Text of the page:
December Calendar of Wildlife & Habitat Happenings
Opportunities to experience natural North Carolina are as diverse as our state’s spectacular landscape. And there’s no shortage of things to do, see and hear this month – from duck hunting to bird counting to black bear cubs. Take a look at the December calendar below and explore NCWF’s upcoming events.
Dec. 1: Most pollinators – butterflies, bees, flies, wasps, beetles and moths – are now overwintering. Some pollinators may still be seen on warm winter days around lingering flowers.
Dec. 9: Dove season re-opens.
Dec. 10: Most reptiles are hibernating below the frost line, but a few species, including green anoles and several aquatic turtle species, may be seen basking on sunny days throughout winter.
Dec. 11: Hairy white oldfield aster is often still blooming (hence another of its common names—frost aster).
Dec. 12: Hummingbirds seen in North Carolina during late fall and winter are often vagrant individuals of species other than our usual ruby-throats. The rufous hummingbird is the species most often seen, but others turn up as well.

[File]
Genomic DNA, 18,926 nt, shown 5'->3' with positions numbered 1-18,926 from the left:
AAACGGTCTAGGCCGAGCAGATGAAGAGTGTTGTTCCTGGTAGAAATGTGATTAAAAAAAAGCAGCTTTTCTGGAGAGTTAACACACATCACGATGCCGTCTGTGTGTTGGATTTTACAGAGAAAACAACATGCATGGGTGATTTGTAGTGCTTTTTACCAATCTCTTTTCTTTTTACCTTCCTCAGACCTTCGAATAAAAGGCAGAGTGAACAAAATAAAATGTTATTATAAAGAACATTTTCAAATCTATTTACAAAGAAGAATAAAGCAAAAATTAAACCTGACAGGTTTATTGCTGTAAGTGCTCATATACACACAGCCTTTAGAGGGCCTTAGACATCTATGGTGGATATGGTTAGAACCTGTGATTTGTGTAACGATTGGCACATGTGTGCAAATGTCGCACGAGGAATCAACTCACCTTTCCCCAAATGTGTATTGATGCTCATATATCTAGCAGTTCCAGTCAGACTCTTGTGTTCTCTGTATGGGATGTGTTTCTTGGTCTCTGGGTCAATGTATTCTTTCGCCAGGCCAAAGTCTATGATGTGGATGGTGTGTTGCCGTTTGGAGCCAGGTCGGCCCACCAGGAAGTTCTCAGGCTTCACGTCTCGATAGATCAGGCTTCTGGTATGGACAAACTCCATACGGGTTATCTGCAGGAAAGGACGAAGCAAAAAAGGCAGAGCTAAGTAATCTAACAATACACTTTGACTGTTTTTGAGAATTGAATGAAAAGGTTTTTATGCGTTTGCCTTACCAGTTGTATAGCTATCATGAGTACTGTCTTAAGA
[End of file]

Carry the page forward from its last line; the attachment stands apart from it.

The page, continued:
Dec. 14 – Jan. 5: Christmas bird counts – the world’s largest and oldest organized wildlife survey – will be held around the state. For information on how to participate, contact the Carolina Bird Club.
Dec. 15: Eastern tiger salamanders and Mabee’s salamanders—two of our rarer ephemeral-pond-breeding amphibians—begin breeding with the first warm or heavy winter rains in the Sandhills and Coastal Plain.
Dec. 16: Black bears begin their winter dormancy, but they may be active during warm periods. In some places where food is plentiful, like the large coastal refuges, bears may remain active throughout the winter.
Dec. 17: Migration peaks for Canada geese and snow geese.
Dec. 18: Season re-opens for duck and Canada geese.
Dec. 25: Most herbaceous plants have gone dormant or been killed by frost, but Christmas fern and running-cedar are still adding festive holiday green to the forest floor. Likewise, there’s mistletoe in the otherwise bare hardwood tree canopy.
Dec. 27: The huge flocks of double-crested cormorants along the Outer Banks and other portions of our coast are a wildlife spectacle worth seeing.
Dec. 28: Yaupon holly berries are ripe.
Dec. 29: Black bear cubs are being born.
Dec. 30: Striped bass fishing can be good in larger reservoirs like Kerr and Lake Gaston.
Dec. 31: Flocks of yellow-rumped warblers frequent the red-cedar and wax-myrtle thickets along the coast. A few hardy wildflowers, such as Indian blanket and a few species of aster and sundrops, are often still blooming.